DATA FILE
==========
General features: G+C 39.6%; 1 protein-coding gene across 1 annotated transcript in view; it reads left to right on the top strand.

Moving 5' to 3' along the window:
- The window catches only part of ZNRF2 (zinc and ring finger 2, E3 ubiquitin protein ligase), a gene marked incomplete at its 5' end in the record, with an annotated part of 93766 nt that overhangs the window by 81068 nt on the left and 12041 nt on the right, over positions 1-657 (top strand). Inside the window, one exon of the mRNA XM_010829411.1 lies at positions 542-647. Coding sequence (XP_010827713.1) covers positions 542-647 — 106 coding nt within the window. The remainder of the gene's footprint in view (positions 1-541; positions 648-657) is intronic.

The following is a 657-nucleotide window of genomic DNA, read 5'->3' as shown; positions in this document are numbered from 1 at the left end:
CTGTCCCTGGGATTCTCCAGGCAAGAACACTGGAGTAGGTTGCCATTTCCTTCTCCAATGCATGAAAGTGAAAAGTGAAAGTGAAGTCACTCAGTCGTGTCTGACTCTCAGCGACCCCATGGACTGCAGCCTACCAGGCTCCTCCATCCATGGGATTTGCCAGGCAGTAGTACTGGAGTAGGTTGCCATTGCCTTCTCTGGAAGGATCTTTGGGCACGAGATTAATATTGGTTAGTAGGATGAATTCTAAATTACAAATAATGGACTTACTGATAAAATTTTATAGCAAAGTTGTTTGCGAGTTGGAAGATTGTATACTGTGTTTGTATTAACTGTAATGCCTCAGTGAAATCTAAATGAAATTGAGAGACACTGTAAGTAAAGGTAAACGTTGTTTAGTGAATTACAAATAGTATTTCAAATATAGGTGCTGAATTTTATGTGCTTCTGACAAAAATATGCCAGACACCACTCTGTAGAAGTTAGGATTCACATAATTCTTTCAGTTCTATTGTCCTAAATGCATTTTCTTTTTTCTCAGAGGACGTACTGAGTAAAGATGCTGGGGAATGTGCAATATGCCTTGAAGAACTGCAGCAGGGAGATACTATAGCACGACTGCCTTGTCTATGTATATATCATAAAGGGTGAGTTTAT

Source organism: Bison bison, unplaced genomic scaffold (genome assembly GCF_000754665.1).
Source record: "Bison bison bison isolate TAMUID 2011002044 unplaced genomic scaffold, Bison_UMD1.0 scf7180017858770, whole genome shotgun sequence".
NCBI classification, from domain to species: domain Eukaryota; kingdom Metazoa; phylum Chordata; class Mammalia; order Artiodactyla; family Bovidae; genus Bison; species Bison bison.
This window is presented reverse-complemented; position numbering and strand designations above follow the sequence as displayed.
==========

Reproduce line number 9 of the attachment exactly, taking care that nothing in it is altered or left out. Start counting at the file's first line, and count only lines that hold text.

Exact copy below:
This window is presented reverse-complemented; position numbering and strand designations above follow the sequence as displayed.